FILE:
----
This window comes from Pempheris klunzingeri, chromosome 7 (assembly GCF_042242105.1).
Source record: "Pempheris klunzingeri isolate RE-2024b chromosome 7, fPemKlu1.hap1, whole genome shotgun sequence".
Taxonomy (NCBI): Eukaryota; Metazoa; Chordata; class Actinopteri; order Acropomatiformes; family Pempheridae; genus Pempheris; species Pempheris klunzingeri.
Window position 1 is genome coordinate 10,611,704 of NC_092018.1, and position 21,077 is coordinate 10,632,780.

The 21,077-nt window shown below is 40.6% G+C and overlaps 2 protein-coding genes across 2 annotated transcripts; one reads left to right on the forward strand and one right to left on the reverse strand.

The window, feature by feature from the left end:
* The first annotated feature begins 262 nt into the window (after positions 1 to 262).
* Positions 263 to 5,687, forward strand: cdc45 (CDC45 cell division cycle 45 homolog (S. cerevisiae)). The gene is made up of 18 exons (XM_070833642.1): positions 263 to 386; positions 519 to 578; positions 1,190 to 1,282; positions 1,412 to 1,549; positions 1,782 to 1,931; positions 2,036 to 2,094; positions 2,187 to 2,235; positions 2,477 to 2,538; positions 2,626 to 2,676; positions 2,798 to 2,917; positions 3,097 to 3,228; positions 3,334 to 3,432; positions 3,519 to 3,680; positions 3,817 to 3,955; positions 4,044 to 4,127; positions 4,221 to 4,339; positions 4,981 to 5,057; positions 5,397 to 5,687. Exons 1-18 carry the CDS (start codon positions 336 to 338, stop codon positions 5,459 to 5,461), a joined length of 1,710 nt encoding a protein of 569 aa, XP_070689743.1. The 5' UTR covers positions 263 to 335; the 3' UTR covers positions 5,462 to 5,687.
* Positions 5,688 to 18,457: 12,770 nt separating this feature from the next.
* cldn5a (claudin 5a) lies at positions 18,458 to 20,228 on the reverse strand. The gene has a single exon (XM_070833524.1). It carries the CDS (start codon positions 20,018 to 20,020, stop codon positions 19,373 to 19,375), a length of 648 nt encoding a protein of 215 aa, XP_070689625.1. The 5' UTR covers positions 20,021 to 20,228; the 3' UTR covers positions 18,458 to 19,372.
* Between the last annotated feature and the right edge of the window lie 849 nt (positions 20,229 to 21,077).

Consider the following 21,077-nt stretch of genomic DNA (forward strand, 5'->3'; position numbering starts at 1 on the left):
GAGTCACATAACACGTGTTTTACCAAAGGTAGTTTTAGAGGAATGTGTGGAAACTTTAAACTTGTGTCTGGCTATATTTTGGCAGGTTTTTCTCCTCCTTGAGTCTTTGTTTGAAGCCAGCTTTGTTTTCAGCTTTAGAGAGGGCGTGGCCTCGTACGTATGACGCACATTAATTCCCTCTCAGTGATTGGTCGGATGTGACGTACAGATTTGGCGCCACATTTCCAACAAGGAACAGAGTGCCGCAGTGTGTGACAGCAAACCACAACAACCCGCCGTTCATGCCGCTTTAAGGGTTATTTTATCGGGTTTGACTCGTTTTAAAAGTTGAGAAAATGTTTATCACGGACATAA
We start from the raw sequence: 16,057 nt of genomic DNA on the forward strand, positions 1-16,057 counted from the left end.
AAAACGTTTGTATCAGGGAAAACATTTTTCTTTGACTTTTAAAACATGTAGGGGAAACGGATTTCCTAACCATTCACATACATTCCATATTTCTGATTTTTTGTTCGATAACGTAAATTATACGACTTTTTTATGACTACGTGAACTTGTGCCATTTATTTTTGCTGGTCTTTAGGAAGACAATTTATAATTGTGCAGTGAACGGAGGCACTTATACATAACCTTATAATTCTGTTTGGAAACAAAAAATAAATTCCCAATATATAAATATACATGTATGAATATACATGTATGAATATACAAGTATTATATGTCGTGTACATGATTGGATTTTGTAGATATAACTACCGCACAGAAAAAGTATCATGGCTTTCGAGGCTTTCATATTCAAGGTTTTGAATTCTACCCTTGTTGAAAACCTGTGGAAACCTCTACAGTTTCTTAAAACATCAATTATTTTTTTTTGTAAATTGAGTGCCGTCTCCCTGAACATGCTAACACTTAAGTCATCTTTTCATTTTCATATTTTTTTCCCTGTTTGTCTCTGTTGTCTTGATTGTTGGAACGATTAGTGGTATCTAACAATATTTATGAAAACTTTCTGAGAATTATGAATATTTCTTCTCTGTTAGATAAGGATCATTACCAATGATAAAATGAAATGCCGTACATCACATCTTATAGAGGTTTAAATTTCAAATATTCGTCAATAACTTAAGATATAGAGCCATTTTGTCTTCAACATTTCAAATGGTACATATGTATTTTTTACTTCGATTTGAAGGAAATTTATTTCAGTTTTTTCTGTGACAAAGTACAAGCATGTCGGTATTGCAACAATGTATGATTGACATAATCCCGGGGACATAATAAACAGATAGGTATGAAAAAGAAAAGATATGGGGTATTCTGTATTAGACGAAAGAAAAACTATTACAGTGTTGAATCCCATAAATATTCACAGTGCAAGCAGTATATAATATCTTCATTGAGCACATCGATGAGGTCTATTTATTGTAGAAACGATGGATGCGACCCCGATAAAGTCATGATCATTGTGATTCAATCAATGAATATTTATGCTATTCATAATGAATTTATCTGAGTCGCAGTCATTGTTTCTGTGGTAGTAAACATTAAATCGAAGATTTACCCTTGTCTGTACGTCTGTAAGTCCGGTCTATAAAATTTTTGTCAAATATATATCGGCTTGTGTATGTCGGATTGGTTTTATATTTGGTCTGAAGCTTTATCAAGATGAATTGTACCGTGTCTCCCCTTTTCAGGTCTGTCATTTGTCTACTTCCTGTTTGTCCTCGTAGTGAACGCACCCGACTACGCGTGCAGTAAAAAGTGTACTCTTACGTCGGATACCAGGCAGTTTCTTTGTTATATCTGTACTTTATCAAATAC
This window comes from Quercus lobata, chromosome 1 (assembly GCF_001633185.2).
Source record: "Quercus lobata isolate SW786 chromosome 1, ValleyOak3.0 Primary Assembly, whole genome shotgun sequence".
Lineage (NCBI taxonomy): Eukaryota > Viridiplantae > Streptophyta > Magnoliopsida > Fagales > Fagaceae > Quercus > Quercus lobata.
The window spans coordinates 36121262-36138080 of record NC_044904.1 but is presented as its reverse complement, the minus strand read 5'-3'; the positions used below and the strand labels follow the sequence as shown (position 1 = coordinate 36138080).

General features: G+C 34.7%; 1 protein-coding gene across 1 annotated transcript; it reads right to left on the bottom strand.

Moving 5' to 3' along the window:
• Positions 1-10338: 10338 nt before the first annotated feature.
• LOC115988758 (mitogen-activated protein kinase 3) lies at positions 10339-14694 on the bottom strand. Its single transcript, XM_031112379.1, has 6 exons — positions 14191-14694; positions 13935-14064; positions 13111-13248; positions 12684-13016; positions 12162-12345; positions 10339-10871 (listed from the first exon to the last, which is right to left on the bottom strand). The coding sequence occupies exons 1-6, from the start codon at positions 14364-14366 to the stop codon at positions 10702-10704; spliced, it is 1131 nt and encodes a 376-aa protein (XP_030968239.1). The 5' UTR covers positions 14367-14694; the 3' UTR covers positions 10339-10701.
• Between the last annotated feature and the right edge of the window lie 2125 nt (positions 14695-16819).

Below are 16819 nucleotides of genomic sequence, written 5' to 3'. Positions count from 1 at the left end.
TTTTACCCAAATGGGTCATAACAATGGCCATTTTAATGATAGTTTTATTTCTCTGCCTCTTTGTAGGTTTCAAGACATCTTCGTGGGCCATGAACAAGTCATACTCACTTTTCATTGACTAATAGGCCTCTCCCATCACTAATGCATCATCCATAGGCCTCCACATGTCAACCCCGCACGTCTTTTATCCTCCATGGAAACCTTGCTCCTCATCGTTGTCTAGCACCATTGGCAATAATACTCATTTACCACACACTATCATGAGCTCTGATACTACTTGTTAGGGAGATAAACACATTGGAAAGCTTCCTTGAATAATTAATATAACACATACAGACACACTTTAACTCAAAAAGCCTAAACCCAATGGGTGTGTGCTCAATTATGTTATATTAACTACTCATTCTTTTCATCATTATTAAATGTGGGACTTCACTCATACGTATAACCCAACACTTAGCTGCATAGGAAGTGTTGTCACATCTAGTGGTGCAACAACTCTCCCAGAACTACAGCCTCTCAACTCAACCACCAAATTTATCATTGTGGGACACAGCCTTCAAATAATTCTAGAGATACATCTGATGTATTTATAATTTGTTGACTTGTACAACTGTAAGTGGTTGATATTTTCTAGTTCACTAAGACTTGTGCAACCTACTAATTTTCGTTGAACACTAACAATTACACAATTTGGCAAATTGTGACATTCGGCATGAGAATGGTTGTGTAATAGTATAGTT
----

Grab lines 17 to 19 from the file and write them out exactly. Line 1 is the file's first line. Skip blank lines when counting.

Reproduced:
Source record: "Quercus lobata isolate SW786 chromosome 1, ValleyOak3.0 Primary Assembly, whole genome shotgun sequence".
Lineage (NCBI taxonomy): Eukaryota > Viridiplantae > Streptophyta > Magnoliopsida > Fagales > Fagaceae > Quercus > Quercus lobata.
The window spans coordinates 36121262-36138080 of record NC_044904.1 but is presented as its reverse complement, the minus strand read 5'-3'; the positions used below and the strand labels follow the sequence as shown (position 1 = coordinate 36138080).